Tracing Genealogy with Pennsylvania Death Certificates

Every day we get interesting genealogy questions from our members via our Ask the Genealogist service. The following is a good example: a member asked for help finding information about a great-grandfather.

Question:

I am looking for more information on my great-grandfather, Edgar Rhue Harner. He was born in Berks Co., PA, in 1860. He married Naomi Sines and they lived in Delaware Co., PA. No one in the family knows what happened to Edgar. I tracked census info and the last one he appears in with his family is the 1910 census, enumerated in Delaware Co, PA. After much research, I found him in the 1920 census in Norristown, PA, as a patient in the “State Hospital for the Insane.” That hospital, Norristown State Hospital, is still in existence, but I haven’t been able to get any info from them. Everything dead-ends at the 1920 census. I can find NO obituary or death record or any other info at all.

Any suggestions?

Answer from our genealogist:

Since there was no obituary published for him, you want to look for his death certificate. The state of Pennsylvania makes that easy to do. They have put up online indexes for all death certificates from 1906 to 1961 here: http://www.portal.state.pa.us/portal/server.pt?open=514&objID=1085804&mode=2

pennsylvania dept. of health public records death indices

Pennsylvania Dept. of Health Public Records: Death Indices

You need to click on each year and then search the index. This indexing system uses the Soundex system familiar to many genealogists; it assigns codes to sounds to track down surnames and their variants. Harner would code out to H-656.

1922 Pennsylvania death index

1922 Pennsylvania death index

And there he is listed in the deaths for 1922.

Here is your great-grandfather’s entry:

H-656:   Edgar Harner, Certificate Number 106302, Norristn (abbreviation for Norristown), died 11/17 (17 November 1922).

Pennsylvania considers death certificates that are over 50 years old public records. So, your next step is to order a copy of his death certificate.

To apply for a non-certified copy of a death certificate from 1906 through 1961: download the death application form here: 

pennsylvania dept. of health death records application

Pennsylvania Department of Health Death Records application

Mail the completed application to:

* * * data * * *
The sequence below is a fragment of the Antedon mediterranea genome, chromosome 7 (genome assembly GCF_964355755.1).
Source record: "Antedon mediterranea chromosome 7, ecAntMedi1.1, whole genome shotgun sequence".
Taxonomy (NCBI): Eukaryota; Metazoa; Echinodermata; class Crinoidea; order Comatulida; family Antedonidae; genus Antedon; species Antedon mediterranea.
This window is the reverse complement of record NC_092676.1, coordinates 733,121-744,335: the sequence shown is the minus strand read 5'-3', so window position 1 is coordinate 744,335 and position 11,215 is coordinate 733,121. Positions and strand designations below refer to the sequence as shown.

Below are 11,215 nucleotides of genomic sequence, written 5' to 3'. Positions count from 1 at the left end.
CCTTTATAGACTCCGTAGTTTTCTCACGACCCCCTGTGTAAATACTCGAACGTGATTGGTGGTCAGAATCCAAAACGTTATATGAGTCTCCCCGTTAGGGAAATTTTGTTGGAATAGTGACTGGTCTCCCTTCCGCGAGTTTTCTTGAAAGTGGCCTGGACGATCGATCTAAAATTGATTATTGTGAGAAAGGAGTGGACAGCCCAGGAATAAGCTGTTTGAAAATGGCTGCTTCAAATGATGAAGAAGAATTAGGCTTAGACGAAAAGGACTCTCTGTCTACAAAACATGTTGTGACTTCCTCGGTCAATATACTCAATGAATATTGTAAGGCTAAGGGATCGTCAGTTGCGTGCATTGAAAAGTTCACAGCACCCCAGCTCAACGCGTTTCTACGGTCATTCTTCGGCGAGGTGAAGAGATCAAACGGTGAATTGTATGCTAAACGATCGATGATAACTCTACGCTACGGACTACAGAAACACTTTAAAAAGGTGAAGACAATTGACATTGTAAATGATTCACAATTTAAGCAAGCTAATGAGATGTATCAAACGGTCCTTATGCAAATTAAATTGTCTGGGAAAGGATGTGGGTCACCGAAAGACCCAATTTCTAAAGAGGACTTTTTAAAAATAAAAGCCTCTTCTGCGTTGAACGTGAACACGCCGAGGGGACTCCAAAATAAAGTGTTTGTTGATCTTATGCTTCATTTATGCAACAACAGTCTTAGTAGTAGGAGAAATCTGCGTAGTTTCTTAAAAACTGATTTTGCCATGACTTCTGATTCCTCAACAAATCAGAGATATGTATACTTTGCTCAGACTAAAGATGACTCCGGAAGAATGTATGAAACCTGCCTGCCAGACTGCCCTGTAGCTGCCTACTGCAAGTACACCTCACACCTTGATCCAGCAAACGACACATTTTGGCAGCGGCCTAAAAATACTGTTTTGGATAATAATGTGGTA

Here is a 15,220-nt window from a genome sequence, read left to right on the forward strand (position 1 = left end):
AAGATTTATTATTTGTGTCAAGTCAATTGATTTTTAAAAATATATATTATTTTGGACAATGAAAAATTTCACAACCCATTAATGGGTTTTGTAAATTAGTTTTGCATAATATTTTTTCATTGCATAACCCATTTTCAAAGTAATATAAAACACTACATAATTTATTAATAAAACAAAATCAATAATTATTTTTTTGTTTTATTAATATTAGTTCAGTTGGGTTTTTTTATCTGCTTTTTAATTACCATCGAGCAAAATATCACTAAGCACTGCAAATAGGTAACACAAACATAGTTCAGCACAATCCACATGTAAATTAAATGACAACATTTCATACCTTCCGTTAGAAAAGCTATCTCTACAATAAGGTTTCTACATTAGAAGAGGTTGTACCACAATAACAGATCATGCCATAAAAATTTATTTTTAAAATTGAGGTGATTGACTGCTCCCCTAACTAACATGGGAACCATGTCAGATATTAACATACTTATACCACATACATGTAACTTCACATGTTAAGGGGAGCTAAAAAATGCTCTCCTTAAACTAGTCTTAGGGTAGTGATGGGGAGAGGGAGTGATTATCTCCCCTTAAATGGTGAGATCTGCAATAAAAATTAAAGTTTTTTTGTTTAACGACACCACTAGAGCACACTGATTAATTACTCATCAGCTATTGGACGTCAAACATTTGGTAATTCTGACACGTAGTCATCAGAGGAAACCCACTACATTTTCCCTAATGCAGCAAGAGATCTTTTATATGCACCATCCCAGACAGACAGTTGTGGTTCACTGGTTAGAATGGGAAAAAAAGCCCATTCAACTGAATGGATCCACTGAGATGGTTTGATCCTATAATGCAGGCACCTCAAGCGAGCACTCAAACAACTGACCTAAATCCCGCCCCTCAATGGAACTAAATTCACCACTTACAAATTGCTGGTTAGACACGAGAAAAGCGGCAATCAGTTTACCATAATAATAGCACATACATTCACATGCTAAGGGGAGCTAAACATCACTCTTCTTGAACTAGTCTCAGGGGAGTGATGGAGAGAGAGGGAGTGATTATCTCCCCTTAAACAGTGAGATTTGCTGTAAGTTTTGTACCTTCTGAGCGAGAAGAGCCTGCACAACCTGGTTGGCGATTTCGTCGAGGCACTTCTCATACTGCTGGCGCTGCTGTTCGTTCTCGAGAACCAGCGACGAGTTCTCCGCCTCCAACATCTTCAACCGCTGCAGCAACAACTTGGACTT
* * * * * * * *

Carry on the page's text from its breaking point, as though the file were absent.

Division of Vital Records
ATTN:  Public Records
P.O. Box 1528
New Castle, PA  16103

There is a $3 fee for each non-certified copy ordered. Check or money order should be made payable to Vital Records. Mail requests are processed in approximately 4 months.

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Written by Thomas Jay Kemp

Thomas Jay Kemp

Thomas Jay Kemp is the Director of Genealogy Products at GenealogyBank. Tom Kemp is an internationally known librarian and archivist – he is the author of over 35 genealogy books and hundreds of articles about genealogy and family history.

He previously served as the Chair of the National Council of Library & Information Associations (Washington, DC) and as Library Director of the Historical Society of Pennsylvania and the New England Historic Genealogical Society.

An active genealogist, he has been working on his own family history for 47 years. With the rapidly growing online archives at GenealogyBank – it is a great day for genealogy!

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2 thoughts on “Tracing Genealogy with Pennsylvania Death Certificates

  1. Do you know what the column headings are on the index? I see the following after someone's death:
    "D" do you think this means death?
    "250" I have no idea what this might mean.
    "51" No idea what this means.
    "5" – probably the month of death.
    "7" probably the day of death.
    "31" probab ly the year of death.
    "46534" probably the death cert #.

    It would be nice to know what the other numbers mean.

    Thanks
    Lorraine

    • It looks like different years have different types of indexes. The earlier years seem to list the deceased in alphabetical order by last name. The later years look like they're ordered by Soundex. Your D250 may be the Soundex code. The 51 could be the Ward. The rest, as you guess, looks like the date of death and cert #. The way I tried to figure it out was looking up someone in the index that I already had a death certificate for.

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